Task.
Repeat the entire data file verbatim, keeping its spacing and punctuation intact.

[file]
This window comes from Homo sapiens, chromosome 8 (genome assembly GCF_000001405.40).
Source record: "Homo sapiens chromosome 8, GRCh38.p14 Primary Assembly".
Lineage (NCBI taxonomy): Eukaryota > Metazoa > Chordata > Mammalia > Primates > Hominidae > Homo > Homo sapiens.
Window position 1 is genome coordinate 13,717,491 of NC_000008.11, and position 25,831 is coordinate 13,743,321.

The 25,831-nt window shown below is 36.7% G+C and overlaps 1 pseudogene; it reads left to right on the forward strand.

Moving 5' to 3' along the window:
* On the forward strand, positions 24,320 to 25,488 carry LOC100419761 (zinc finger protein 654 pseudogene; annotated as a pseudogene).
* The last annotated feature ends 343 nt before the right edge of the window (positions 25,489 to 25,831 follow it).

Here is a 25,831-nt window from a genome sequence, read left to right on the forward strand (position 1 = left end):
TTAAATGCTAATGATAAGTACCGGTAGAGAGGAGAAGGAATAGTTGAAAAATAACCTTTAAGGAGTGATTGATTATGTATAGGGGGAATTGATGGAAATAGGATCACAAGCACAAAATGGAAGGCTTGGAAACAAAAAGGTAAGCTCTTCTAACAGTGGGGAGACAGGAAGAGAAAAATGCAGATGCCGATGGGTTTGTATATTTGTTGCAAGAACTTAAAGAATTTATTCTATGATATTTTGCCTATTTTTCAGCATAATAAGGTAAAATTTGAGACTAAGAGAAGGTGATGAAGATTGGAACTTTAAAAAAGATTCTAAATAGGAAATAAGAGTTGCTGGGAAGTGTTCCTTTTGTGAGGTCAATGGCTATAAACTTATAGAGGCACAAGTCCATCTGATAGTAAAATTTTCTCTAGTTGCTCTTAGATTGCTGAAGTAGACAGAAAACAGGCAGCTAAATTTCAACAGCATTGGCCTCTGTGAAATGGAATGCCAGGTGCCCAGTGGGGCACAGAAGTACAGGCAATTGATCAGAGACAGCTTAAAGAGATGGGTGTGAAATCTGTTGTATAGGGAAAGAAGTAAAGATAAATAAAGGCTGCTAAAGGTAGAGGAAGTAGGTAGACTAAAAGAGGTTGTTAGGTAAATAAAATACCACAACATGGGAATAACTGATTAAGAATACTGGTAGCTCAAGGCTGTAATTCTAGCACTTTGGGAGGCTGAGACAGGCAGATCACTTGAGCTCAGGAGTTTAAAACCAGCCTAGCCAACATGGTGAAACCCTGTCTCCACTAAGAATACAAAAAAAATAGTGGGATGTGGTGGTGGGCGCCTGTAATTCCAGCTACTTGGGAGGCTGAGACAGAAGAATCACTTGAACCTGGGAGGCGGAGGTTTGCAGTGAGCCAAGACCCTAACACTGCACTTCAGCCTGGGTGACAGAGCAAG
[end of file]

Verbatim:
This window comes from Homo sapiens, chromosome 8 (genome assembly GCF_000001405.40).
Source record: "Homo sapiens chromosome 8, GRCh38.p14 Primary Assembly".
Lineage (NCBI taxonomy): Eukaryota > Metazoa > Chordata > Mammalia > Primates > Hominidae > Homo > Homo sapiens.
Window position 1 is genome coordinate 13,717,491 of NC_000008.11, and position 25,831 is coordinate 13,743,321.

The 25,831-nt window shown below is 36.7% G+C and overlaps 1 pseudogene; it reads left to right on the forward strand.

Moving 5' to 3' along the window:
* On the forward strand, positions 24,320 to 25,488 carry LOC100419761 (zinc finger protein 654 pseudogene; annotated as a pseudogene).
* The last annotated feature ends 343 nt before the right edge of the window (positions 25,489 to 25,831 follow it).

Here is a 25,831-nt window from a genome sequence, read left to right on the forward strand (position 1 = left end):
TTAAATGCTAATGATAAGTACCGGTAGAGAGGAGAAGGAATAGTTGAAAAATAACCTTTAAGGAGTGATTGATTATGTATAGGGGGAATTGATGGAAATAGGATCACAAGCACAAAATGGAAGGCTTGGAAACAAAAAGGTAAGCTCTTCTAACAGTGGGGAGACAGGAAGAGAAAAATGCAGATGCCGATGGGTTTGTATATTTGTTGCAAGAACTTAAAGAATTTATTCTATGATATTTTGCCTATTTTTCAGCATAATAAGGTAAAATTTGAGACTAAGAGAAGGTGATGAAGATTGGAACTTTAAAAAAGATTCTAAATAGGAAATAAGAGTTGCTGGGAAGTGTTCCTTTTGTGAGGTCAATGGCTATAAACTTATAGAGGCACAAGTCCATCTGATAGTAAAATTTTCTCTAGTTGCTCTTAGATTGCTGAAGTAGACAGAAAACAGGCAGCTAAATTTCAACAGCATTGGCCTCTGTGAAATGGAATGCCAGGTGCCCAGTGGGGCACAGAAGTACAGGCAATTGATCAGAGACAGCTTAAAGAGATGGGTGTGAAATCTGTTGTATAGGGAAAGAAGTAAAGATAAATAAAGGCTGCTAAAGGTAGAGGAAGTAGGTAGACTAAAAGAGGTTGTTAGGTAAATAAAATACCACAACATGGGAATAACTGATTAAGAATACTGGTAGCTCAAGGCTGTAATTCTAGCACTTTGGGAGGCTGAGACAGGCAGATCACTTGAGCTCAGGAGTTTAAAACCAGCCTAGCCAACATGGTGAAACCCTGTCTCCACTAAGAATACAAAAAAAATAGTGGGATGTGGTGGTGGGCGCCTGTAATTCCAGCTACTTGGGAGGCTGAGACAGAAGAATCACTTGAACCTGGGAGGCGGAGGTTTGCAGTGAGCCAAGACCCTAACACTGCACTTCAGCCTGGGTGACAGAGCAAG